The Science of Kindness

Posted by on Feb 26, 2013

In my last post I discussed how kindness and love are essential ingredients for creating effective, lasting change in our life. Being hard on ourself may work at first, but after initial the excitement wears off, we find that a ‘no pain no gain’ mentality is not sustainable. Nor is it any fun!


In yoga, the word metta means “loving kindness.”


Although we may want to be kind and compassionate to ourself, it can be hard to fully trust that a kindness-based approach will actually work. Which is why today I want to share with you something that I call ‘the science of kindness.’


Before we talk about kindness though, we must first talk about the place from which most of us are operating our daily lives from – stress.


Stress has become so common that it often considered ‘the new normal’ of our hectic, busy 21st century lives.

How many people do you know whose lives aren’t hectic busy and stressed? Perhaps this is why stress is still the number one proxy killer in the United States.


The classic, textbook definition of stress is “any real or imagined threat and the body’s response to that threat.”


Real or imagined. Did you catch that?


This means it does not matter if you are being chased by a lion or you imagine you are being chased by a lion. It doesn’t matter if you actually lose your job or are constantly worrying about losing your job. Internally, the body’s physiologic response is the same.


The effects of stress have been well documented for decades. I have highlighted just a few below that are most relevant to overall health and nutrition.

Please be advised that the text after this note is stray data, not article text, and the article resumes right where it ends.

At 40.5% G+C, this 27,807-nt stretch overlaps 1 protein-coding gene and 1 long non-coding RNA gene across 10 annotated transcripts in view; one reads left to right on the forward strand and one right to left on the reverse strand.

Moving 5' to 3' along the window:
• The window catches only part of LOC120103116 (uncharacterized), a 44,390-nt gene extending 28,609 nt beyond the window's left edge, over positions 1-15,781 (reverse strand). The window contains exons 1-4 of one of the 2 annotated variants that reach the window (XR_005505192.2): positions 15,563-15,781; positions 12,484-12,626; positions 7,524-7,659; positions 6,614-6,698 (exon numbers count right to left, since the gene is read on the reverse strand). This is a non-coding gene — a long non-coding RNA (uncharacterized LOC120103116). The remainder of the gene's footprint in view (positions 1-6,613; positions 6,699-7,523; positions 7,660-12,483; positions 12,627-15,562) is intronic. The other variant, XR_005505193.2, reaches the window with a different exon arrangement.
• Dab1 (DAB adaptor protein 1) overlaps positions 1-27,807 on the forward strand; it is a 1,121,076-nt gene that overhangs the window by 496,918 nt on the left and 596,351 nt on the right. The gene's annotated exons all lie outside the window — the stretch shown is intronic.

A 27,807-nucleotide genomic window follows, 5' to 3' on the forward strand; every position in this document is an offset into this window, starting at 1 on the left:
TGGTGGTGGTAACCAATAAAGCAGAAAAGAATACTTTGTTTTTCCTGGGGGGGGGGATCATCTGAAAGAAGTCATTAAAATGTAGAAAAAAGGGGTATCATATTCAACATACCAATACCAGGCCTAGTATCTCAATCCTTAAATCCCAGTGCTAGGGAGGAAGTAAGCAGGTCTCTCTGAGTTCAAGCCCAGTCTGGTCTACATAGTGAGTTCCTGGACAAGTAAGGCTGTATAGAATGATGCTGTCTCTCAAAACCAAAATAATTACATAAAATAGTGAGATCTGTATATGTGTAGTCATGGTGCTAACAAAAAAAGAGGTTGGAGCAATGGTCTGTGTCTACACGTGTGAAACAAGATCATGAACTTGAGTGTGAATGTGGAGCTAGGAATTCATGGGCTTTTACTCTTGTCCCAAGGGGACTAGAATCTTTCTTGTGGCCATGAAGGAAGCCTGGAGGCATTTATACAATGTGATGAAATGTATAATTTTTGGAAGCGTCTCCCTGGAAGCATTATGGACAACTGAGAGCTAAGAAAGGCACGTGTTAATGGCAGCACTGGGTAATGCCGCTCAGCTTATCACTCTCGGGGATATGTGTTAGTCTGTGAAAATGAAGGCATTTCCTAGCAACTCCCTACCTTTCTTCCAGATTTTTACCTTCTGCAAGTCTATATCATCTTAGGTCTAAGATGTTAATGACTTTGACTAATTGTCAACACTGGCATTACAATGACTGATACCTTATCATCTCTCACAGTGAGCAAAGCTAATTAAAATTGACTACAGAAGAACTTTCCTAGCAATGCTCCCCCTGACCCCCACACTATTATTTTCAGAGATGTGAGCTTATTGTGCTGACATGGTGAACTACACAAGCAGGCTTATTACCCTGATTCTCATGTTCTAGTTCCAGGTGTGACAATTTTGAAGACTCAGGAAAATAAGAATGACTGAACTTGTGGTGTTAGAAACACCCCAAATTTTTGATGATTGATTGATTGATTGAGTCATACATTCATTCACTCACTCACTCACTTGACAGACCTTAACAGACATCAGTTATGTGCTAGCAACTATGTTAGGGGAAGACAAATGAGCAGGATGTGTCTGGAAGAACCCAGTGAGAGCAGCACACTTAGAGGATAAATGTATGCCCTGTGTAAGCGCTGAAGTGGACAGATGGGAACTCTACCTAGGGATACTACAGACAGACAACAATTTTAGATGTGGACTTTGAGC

Screen Shot 2013-04-12 at 9.41.24 AM


This is why over time, stress can lead to inflammatory diseases, heart disease, diabetes, hormonal dysreguation, mitochondrial dysfunction, weight gain, digestive disorders and more.


The science of kindness is the opposite of the stress-response. When we grant ourself the gift of kindness and self-love, we relax. When we relax, we create the ideal internal conditions for digestion, absorption and assimilation to happen best.


In other words, kindness is the first step in setting ourself up for success for achieving our health goals.


A lack of relaxation and metta (loving kindness) is the most common way I see individuals undermining their own efforts to get healthier.


“But if I’m too kind won’t I just eat ice cream and cookies all day?” you might be thinking. “I’ll just go hog wild and not care at all!”


This is where we get confused. Kindness is not about throwing in the towel and ceasing to care what we do. Kindness is about caring a lot!


It has nothing to do with whether or not we eat a cookie.


When we love something, whether it is a new car or a newborn baby or ourself, we inherently want the very best for it. It feels like the most natural thing in the world to care for what we love.


Moving into that place of self-love can feel a little challenging when we have spent years being not-so-kind to ourself.


In my work with individuals, I help people identify the ways they are working against themself, and identify simple straightforward strategies to get to where they want to go.



With wishes for a diet of pure kindness and a life full of love,





PS The second round of my Yoga & Peaceful Eating Course will being in late March and I also have openings for two new private clients. Please contact me if you are interested or would like more information. It would be my honor to serve you.

1 Comment

  1. This is a great article and i strongly agree with all your points. Thank you!


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